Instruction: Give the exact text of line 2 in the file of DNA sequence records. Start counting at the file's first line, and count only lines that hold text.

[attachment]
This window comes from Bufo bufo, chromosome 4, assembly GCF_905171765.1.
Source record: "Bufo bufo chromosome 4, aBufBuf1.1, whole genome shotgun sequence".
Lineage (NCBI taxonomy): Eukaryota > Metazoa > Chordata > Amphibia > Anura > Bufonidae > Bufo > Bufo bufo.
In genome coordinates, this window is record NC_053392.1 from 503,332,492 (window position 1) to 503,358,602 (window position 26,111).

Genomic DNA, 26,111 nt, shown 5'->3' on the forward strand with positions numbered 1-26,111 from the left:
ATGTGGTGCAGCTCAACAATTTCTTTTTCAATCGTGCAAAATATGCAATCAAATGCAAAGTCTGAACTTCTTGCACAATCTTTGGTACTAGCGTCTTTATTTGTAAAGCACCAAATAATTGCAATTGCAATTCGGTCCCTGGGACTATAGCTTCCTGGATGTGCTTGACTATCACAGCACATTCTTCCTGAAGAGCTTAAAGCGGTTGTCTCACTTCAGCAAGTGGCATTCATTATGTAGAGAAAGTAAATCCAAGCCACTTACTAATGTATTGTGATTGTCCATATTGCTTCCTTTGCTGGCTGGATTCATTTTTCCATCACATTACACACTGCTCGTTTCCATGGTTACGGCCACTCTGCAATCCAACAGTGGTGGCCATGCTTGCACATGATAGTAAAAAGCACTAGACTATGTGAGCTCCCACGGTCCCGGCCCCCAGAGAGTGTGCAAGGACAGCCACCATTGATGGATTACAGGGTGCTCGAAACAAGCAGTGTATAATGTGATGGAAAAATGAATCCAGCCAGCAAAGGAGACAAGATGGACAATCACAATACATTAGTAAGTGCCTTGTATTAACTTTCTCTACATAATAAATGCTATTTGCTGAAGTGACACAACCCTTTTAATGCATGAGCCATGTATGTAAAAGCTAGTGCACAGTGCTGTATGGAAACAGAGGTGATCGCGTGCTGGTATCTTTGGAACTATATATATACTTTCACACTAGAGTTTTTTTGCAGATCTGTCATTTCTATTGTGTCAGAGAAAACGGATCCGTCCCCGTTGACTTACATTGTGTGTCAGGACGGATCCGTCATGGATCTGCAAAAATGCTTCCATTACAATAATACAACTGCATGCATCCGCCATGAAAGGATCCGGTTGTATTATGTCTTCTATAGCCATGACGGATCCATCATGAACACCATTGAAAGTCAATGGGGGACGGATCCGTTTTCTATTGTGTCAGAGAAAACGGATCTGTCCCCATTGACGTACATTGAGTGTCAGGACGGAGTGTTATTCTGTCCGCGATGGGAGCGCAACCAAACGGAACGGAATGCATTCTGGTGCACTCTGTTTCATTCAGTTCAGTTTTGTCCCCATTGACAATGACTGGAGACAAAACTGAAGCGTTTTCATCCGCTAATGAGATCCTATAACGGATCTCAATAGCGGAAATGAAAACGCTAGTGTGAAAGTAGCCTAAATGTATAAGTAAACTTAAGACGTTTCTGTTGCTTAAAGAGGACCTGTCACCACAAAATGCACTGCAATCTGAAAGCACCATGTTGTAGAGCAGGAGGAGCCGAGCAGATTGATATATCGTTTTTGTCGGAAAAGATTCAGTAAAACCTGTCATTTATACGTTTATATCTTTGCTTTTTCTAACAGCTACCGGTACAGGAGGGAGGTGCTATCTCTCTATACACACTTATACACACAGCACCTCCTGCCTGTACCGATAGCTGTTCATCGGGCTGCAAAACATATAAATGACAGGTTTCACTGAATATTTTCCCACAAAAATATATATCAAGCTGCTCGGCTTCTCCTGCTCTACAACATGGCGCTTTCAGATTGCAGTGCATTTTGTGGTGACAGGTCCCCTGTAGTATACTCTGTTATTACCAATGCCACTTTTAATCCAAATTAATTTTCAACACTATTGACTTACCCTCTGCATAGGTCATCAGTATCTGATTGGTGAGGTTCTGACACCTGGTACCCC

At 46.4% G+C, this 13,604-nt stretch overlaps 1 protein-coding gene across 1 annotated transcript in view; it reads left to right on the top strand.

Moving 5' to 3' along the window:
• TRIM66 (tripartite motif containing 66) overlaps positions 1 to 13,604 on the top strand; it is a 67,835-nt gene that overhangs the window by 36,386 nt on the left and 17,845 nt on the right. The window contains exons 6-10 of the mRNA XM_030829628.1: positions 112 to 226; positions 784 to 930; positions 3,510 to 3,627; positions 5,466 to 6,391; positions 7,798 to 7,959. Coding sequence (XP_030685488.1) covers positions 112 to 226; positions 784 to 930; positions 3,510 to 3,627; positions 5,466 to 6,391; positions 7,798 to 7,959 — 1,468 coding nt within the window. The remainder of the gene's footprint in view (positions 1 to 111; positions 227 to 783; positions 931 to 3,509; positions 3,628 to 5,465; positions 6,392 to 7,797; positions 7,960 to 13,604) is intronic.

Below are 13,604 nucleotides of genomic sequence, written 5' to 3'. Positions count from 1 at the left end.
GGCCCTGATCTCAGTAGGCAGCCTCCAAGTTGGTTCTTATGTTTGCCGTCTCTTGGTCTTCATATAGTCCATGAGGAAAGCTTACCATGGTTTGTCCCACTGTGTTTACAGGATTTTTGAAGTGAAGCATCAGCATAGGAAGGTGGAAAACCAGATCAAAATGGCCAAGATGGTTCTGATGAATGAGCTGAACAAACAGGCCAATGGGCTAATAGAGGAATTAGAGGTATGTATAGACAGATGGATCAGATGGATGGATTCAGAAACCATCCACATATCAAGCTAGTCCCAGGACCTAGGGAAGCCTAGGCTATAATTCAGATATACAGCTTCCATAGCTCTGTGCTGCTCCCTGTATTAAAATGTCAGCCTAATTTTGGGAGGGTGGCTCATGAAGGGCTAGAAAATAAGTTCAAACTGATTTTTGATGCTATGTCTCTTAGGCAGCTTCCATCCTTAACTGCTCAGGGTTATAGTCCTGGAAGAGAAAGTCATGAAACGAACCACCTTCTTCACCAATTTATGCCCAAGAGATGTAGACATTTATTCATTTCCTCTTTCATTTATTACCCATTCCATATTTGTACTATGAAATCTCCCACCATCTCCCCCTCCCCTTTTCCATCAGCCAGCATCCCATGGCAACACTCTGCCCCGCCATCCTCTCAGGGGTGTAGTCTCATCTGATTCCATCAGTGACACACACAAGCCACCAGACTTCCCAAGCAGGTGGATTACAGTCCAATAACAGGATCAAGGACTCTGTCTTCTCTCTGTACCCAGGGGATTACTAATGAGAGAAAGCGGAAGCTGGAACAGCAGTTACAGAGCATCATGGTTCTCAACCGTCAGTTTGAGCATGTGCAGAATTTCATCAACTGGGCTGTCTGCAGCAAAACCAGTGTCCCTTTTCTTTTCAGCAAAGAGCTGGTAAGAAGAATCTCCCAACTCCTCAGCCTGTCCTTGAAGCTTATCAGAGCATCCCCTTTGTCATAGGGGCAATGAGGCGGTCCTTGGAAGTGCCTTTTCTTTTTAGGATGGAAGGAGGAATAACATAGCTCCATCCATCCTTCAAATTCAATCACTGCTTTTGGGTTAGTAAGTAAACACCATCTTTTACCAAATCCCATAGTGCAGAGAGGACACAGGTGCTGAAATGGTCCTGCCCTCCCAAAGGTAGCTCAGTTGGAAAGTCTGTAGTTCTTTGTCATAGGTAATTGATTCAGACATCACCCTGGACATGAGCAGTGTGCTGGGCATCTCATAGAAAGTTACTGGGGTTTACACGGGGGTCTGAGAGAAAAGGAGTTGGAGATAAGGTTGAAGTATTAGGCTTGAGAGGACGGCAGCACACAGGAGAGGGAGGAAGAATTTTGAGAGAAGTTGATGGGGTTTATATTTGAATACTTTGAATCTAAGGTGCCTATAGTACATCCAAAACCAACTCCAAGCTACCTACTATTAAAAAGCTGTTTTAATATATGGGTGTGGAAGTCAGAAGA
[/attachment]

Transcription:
Source record: "Bufo bufo chromosome 4, aBufBuf1.1, whole genome shotgun sequence".